The Arbitrator cannot agree. This is not a circumstance in which it can be said that Locomotive Engineer Lund’s call was changed, or that he was in fact assigned in turnaround service, as he claims. The facts of the instant case are virtually identical to those dealt with by this Office in CROA 197. In that case a conductor and brakeperson had claimed payment for two separate trips when their crew was required to assist a stalled train some eleven miles distant from their originating terminal of Hardisty. In that case they expended some forty minutes in the time required to proceed to assist the stranded train over the controlling grade, and to return to their terminal where they coupled with their own train. In that case Arbitrator Weatherill rejected the claim reasoning, in part, as follows:

In the instant case Conductor Campbell and crew assisted train No. 976 for a short distance, returned to the point of origin, and then took their own train to its destination. The first part of the trip did not involve their own train, but it was part of the work they were called to do, and within the same class of service. In this case, as in the other cases cited, it is of importance to note that there is no "automatic end-of-trip" or "automatic release" rule in effect. In my view, it is fair to say that the tasks given Conductor Campbell and crew constituted a continuous tour of duty. It would not be fair to say that the work done in assisting train No. 976 constituted a day's work, for which a minimum day's pay could be claimed, nor would it be fair to say that the subsequent trip to Wilkie was a distinct and separate day's work for which (depending on the circumstances) some other crew might have been entitled to be called.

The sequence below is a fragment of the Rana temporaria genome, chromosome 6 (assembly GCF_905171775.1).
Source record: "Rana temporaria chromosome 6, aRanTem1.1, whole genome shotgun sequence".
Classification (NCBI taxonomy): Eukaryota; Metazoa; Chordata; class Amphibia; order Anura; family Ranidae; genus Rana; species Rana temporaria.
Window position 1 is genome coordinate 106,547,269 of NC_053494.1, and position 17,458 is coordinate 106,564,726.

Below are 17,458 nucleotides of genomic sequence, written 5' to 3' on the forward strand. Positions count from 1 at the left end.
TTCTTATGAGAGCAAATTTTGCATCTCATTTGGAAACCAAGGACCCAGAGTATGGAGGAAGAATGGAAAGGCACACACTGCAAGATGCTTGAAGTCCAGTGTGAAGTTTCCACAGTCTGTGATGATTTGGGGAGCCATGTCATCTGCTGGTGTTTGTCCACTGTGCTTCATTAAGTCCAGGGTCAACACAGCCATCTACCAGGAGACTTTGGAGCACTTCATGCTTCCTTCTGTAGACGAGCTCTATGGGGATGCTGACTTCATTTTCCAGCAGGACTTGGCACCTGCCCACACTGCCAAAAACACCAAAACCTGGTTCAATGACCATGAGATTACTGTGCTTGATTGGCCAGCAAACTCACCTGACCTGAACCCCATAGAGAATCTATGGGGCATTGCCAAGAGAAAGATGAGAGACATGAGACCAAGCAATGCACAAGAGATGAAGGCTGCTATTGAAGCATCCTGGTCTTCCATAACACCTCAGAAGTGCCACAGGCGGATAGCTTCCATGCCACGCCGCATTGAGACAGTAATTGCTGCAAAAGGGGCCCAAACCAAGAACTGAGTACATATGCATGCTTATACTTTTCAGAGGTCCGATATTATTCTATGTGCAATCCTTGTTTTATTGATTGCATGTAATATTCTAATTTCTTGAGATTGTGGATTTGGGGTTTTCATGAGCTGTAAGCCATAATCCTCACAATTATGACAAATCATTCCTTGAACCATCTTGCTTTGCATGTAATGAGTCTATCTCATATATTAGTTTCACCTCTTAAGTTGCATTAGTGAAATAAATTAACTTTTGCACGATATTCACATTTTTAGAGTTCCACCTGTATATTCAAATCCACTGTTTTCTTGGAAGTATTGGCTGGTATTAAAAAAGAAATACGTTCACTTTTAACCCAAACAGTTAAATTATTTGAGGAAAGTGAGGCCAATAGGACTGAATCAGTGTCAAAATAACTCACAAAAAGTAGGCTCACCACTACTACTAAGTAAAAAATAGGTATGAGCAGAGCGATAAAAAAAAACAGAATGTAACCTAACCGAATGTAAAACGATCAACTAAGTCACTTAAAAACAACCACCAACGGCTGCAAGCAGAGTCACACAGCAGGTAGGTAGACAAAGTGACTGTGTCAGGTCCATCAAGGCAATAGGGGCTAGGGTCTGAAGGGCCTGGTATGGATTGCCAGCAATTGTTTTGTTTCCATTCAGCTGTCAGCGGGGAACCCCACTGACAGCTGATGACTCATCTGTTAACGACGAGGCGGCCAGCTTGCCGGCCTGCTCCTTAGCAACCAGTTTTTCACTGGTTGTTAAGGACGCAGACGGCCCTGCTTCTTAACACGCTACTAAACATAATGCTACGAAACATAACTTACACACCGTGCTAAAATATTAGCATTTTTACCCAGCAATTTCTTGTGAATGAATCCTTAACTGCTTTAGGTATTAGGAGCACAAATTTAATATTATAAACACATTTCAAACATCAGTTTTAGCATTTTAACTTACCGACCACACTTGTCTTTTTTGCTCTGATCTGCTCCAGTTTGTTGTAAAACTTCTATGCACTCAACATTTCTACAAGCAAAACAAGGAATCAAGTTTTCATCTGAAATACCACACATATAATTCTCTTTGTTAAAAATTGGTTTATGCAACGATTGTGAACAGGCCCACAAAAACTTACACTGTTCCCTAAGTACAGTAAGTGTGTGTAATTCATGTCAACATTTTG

In the instant case the Council sought to establish that there was an "automatic release" rule in force at Revelstoke, following what it submits was an agreement negotiated between the parties in 1994. Upon a closer review of the evidence, including the testimony of Division Manager J.H. McFarlane, it appears that what occurred at most, was a tentative discussion of such a rule, and its ultimate rejection by the Division Manager. Very simply, the Council, which has the burden of proof in this matter, has not tendered documentary evidence to confirm that the parties have in fact agreed to an automatic release rule for emergent turnaround payments. At most what the evidence discloses is that there was some discussion of that matter and a tentative agreement which was ultimately not ratified.

In the circumstances, the Arbitrator cannot find that the grievance is well founded. This is not a circumstance which can fairly be characterized as a change of call, nor is there any local rule which would justify the grievor’s claim for a separate payment in respect of turnaround service. For these reasons the grievance must be dismissed.

November 25, 1997 (signed) MICHEL G. PICHER